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Tailgater charged, remanded at IMH

TRAFFIC SNARL: Singapore-bound traffic on the Causeway towards the Woodlands Checkpoint, where a Malaysian sneaked into Singapore by tailgating on Friday, slowed to a massive crawl yesterday.


    Jan 23, 2014

    Tailgater charged, remanded at IMH

    THE serial tailgater who dodged Customs officials and breached the Ministry of Foreign Affairs (MFA) compound has been charged with criminal trespass.

    Police confirmed this yesterday, adding that the 27-year-old Malaysian teacher is currently remanded at the Institute of Mental Health for psychiatric assessment. The maximum penalty for criminal trespass is three months' jail and a $1,500 fine.

    The woman, who has a history of mental illness, was being investigated for evading immigration checks.

    Her extraordinary journey began on Friday afternoon, when she sneaked into Singapore by tailgating another vehicle at the Woodlands Checkpoint.

    The alarm was raised two minutes later and the arrival zone for cars was locked down. By then, her red Perodua car was gone.

    The woman surfaced three days later, when she apparently tailgated a taxi for an hour across the island.

    That same day, at about 2.30pm, she entered the MFA compound in Tanglin by tailgating an authorised vehicle.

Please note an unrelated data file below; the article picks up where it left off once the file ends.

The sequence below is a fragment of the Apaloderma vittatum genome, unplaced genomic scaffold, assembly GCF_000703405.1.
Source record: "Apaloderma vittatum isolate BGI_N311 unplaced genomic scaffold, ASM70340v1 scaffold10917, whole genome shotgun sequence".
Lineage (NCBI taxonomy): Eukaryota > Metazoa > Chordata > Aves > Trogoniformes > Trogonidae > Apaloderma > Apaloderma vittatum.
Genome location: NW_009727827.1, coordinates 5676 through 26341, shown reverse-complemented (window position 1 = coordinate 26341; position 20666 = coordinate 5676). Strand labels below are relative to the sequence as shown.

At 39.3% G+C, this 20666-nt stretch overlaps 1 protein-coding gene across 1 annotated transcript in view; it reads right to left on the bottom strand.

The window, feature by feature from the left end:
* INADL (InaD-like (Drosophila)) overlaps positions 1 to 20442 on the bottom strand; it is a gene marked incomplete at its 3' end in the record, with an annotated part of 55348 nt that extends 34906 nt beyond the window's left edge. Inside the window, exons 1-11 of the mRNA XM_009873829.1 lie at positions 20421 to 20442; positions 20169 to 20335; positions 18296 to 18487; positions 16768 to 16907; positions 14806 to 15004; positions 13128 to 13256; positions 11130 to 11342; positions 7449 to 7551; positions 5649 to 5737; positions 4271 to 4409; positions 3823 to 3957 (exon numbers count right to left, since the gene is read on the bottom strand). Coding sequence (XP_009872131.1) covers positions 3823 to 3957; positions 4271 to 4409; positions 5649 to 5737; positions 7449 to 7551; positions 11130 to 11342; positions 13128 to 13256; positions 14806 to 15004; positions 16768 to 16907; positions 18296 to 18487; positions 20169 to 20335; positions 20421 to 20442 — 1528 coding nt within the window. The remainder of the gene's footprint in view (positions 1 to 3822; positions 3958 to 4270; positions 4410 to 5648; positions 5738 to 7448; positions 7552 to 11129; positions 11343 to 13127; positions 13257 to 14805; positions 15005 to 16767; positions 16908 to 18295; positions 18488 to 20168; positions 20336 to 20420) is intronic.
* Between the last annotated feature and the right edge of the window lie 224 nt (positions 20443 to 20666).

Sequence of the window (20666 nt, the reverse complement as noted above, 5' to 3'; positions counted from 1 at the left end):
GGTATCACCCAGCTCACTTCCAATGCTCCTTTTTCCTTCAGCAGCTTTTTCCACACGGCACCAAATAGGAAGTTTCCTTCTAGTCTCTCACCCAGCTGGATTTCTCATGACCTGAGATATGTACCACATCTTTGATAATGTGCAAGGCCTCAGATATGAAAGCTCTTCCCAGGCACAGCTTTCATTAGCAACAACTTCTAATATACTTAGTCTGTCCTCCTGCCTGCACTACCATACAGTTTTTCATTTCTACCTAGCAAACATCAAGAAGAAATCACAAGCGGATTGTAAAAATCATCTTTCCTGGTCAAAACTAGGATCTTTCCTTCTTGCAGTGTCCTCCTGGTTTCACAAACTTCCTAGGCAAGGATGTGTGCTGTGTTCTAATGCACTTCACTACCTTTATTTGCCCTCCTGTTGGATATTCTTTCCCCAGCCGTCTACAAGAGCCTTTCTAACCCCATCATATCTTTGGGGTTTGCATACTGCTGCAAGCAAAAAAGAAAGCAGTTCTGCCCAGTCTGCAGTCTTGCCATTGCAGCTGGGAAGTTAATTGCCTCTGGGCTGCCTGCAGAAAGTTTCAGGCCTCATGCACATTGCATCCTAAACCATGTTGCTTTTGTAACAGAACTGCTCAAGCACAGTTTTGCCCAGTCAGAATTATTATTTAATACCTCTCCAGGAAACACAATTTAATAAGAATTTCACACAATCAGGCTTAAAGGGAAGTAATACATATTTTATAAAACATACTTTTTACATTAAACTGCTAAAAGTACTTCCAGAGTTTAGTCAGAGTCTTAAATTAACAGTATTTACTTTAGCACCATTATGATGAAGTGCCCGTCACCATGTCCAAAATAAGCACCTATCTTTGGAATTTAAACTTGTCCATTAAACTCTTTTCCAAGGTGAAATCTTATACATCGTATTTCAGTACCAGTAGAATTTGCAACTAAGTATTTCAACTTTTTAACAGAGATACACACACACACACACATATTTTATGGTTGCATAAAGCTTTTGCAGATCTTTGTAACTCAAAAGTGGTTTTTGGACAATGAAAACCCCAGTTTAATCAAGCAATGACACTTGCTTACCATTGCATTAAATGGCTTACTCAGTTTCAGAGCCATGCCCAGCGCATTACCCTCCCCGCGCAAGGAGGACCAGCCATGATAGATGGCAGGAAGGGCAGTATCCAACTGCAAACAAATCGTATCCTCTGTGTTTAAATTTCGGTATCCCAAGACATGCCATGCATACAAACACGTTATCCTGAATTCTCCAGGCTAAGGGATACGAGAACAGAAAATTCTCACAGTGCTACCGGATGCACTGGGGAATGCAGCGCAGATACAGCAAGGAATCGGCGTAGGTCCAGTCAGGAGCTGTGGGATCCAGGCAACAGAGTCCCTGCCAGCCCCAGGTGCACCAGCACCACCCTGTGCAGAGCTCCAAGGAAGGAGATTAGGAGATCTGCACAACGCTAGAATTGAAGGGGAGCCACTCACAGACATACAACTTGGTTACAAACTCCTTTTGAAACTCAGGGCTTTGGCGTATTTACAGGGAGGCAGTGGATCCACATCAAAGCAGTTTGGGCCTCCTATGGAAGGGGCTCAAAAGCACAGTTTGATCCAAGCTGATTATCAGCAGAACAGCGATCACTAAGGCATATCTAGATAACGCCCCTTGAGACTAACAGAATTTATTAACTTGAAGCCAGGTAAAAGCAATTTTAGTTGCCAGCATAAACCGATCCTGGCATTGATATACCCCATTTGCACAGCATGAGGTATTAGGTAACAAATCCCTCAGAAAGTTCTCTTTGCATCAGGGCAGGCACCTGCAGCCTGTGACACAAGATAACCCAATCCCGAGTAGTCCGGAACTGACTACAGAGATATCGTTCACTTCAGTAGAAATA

It is understood that she drove inside the compound for a few minutes before MFA security officers managed to stop her.

    It is also understood that nothing suspicious was found in her car when she was arrested.

    The New Straits Times reported yesterday that the woman is a divorcee from Kedah named Nurul.

    Malaysia's High Commissioner to Singapore, Datuk Husni Zai Yaacob, was quoted as saying: "Our officers have visited Nurul to ensure her well-being and tried to communicate with her. So far, she has refused to speak to anyone."

    Meanwhile, Singapore-bound traffic on the Causeway slowed to a massive crawl at about 4pm yesterday, but traffic in the opposite direction was smooth.

    The police and the Immigration and Checkpoints Authority have said they would review their security systems and work processes in the wake of this incident.